Patients Involved – Duchenne Parent Project

Last update: 11 July 2023


Development of a cure/treatment for Duchenne, by the Duchenne Parent Project in collaboration with Leiden University and Prosensa (Biotech partner) – GSK.

Description of the case

Development of a cure / treatment for Duchenne Muscular Dystrophy.

Duchenne Parent Project was involved in different aspects of the project:

  • Funded research at the University (Leiden) and Biotech (Prosensa).
  • Funded the Phase I b trial (local injection).
  • Involved in recruitment and patient registries for the follow up trials.
  • Involved in standards of care (needed for clinical trials).
  • Involved in the development of outcome measures.
  • Provided information to families and patients.
  • Regulatory discussions.

Type(s) of patient (advocates) involved

  • Patients / parents with personal disease experience.
  • Expert patient / patient advocate with good expertise on disease and good R&D experience.

Benefits of patient involvement

Duchenne Parent Project (DPP) was part of the initiative from day one, without DPP the research project and follow-up probably had never started.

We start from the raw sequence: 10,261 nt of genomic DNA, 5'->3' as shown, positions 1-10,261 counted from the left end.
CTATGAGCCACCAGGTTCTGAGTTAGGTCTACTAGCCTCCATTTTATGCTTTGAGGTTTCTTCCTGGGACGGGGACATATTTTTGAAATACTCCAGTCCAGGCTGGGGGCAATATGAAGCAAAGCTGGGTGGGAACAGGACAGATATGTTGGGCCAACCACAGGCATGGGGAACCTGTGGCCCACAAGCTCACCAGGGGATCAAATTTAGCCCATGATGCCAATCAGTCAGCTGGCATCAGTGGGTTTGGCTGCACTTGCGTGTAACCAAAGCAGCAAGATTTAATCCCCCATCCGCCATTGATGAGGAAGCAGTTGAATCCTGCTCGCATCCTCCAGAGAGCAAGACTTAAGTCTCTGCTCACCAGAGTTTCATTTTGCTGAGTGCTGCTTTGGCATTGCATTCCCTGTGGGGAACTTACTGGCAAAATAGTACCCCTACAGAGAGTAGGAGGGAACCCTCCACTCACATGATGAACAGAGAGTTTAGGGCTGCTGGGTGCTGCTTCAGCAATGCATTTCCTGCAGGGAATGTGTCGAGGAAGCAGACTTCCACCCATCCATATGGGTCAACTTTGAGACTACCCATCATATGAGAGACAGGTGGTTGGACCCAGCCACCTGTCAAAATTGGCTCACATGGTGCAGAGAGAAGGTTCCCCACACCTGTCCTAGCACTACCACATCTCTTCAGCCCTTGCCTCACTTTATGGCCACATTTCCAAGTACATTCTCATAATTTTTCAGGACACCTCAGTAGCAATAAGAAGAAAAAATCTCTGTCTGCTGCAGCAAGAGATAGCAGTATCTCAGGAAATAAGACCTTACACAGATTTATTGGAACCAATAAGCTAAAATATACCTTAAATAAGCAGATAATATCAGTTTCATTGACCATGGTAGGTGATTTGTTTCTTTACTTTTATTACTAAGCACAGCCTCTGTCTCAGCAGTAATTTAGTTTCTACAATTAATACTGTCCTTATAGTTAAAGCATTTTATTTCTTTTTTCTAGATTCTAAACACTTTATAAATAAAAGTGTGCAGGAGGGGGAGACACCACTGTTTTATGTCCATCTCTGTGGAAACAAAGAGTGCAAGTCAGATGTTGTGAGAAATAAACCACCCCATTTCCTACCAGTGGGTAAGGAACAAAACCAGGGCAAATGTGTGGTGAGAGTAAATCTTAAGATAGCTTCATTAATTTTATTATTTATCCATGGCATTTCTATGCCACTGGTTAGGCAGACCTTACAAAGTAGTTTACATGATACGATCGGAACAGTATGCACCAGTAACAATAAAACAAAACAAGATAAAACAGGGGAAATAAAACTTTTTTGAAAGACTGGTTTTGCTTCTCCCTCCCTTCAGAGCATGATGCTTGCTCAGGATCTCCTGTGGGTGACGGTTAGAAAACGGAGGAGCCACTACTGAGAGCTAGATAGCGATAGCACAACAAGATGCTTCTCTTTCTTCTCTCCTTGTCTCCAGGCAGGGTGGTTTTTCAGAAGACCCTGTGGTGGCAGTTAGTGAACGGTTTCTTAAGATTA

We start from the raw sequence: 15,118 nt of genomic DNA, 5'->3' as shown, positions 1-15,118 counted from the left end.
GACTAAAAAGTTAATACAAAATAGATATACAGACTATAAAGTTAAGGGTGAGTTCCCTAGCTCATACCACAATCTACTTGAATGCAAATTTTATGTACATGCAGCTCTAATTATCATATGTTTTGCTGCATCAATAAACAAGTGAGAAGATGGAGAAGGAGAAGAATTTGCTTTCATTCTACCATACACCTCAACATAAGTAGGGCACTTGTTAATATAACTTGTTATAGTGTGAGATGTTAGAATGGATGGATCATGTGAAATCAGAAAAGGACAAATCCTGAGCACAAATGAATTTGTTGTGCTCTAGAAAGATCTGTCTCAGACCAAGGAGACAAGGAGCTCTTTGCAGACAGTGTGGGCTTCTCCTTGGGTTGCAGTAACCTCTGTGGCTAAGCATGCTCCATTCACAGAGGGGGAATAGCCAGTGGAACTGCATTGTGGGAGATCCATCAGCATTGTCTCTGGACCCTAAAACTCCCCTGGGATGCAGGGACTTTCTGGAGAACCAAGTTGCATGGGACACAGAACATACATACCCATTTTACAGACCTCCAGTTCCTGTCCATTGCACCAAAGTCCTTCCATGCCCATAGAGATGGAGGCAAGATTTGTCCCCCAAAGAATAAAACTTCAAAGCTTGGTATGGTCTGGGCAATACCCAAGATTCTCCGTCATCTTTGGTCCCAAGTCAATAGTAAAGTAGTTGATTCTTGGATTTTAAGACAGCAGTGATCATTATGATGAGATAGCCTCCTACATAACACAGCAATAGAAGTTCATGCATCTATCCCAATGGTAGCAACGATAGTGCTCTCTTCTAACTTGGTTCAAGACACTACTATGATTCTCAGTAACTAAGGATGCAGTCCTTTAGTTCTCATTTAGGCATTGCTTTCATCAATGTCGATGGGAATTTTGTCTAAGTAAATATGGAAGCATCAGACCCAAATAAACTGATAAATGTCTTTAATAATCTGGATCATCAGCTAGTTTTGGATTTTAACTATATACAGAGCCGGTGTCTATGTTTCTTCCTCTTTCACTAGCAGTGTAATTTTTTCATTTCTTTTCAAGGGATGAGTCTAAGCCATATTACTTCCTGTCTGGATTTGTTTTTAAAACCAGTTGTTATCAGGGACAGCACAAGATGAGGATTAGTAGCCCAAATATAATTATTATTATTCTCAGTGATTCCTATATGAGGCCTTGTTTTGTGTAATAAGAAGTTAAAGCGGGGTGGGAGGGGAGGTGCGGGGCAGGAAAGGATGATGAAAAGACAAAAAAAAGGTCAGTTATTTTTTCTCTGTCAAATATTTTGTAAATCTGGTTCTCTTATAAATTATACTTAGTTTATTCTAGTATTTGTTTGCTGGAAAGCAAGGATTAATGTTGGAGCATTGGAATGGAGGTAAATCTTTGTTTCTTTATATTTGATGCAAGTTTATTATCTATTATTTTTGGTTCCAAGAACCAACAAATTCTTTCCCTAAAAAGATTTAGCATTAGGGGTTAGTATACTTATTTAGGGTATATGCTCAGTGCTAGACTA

At the end medicines have to be proven ‘clinically meaningful’ to the patients, so starting from the patients is a very manner to develop medicines (bed to bench).

Patients are the driving force to speed up research and translation from the lab to the patient (bench to bed).

Challenges and barriers

Collaboration with the biotech company was ‘easy’. However, when the first product was taken over by ‘Big Pharma’ GSK, collaboration (such as discussions about trial design, outcome measures and recruitment and other policies) became very difficult as Big Pharma has strict rules not to interact with patients before a product is on the market. To have companies design trials for the full spectrum of patients and not only for a small label as at the end when the product comes on the market it is very likely only authorised for the same small label.

Regulators having very limited knowledge about the disease.


In retrospective we should have started earlier with the collection of Natural History data. When you want a cure, collecting Natural History data doesn’t sound ‘sexy’, but it can really help speeding up the process of medicine development, cut down the size of the placebo group. When Natural History data are collected (and owned) by patient organisations they can be used by different companies.

Make sure you have outcome measures for all groups. We started and funding initiatives to develop these outcome measures.

Raise awareness among regulators about your disease and the preferences of the patients.



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